Robyn Carr is an award-winning, #1 New York Times bestselling author of more than sixty novels, including highly praised women’s fiction such as Four Friends and The View From Alameda Island and the critically acclaimed Virgin River, Thunder Point and Sullivan’s Crossing series. Virgin River is now a Netflix Original series. Robyn lives in Las Vegas, Nevada. Visit her website at http://www.RobynCarr.com.

One Perfect Summer

“She’d promised herself one precious summer, and she was going to have it.” -One Perfect Summer by Brenda Novak

**Many thanks to NetGalley, MIRA Books, and the author for the opportunity to read a free ARC of this book in exchange for my honest review.

Author: Brenda Novak

(4.35 stars – Goodreads rating)

Genre: Fiction / Adult Contemporary

Format: Kindle

Publication Date: April 7, 2020, by MIRA Books

Pages: 464 (Kindle version)

#OnePerfectSummer #BrendaNovak

They’d gotten to know each other on a level they couldn’t have any other way – had become real sisters – while staying in this beautiful place.

Three women discover that life has more than a few surprises in store as they discover each other as sisters, as women, and as friends. Let’s check out the blurb…

When Serenity Alston swabbed her cheek for 23andMe, she joked about uncovering some dark ancestral scandal. The last thing she expected was to discover two half sisters she didn’t know existed. Suddenly, everything about her loving family is drawn into question. And meeting these newfound sisters might be the only way to get answers.
The women decide to dig into the mystery together at Serenity’s family cabin in Lake Tahoe. With Reagan navigating romantic politics at work and Lorelei staring down the collapse of her marriage, all three women are converging at a crossroads in their lives. Before the summer is over, they’ll have to confront the past and determine how to move forward when everything they previously thought to be true was a lie. But any future is easier to face with family by your side.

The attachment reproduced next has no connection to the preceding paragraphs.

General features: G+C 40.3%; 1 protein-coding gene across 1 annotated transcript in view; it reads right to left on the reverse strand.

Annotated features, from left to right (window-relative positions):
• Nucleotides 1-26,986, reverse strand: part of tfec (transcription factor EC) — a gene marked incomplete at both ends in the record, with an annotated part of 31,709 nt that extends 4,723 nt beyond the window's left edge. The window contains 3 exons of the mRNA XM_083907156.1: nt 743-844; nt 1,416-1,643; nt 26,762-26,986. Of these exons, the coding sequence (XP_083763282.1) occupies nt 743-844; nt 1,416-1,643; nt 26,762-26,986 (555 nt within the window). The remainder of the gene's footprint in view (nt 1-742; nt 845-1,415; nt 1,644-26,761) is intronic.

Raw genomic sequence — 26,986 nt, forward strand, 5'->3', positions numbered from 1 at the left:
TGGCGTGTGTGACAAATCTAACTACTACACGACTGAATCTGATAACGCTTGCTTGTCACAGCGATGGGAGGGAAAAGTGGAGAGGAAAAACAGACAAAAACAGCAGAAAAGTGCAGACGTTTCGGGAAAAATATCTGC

…any future is easier to face with family by your side.

As this title suggests, this book is best read during the summer, especially if you happen to be spending time at a lake or a beach!
It’s a light and easy read with an underlying mystery that will have you turning pages to get to the bottom of.

If you’re already a Brenda Novak fan, then you already know what to expect from her writing and her characters. You know how she connects a good story with enticing romance. You get both with her latest release.

Brenda Novak is a pro in this genre, and she knows how to write relationships. I guess that’s why I wanted so much more direct interaction between the sisters themselves. They fell into a respectful togetherness from the beginning, but it would have been nice to see their family relationship grow with each other even more throughout the story.

Also, can I just mention (carefully – without spoiling anything!) that each sister’s life drama could really have been a standalone book for each of them. Especially Lorelei’s story; oh man!

All in all, this is a book about acceptance, forgiveness, and rediscovery. It may include very specific triggers for those who have dealt with infidelity; however, those triggers become valuable life lessons for the characters and lead them into the next stages of their relationships.

Get an Autographed Copy of One Perfect Summer

Also available on Audio!

Brenda Novak

Brenda Novak, a New York Times and USA Today best-selling author, has penned over sixty novels. She is a five-time nominee for the RITA Award and has won the National Reader’s Choice, the Bookbuyer’s Best, and many other awards. -bio from publisher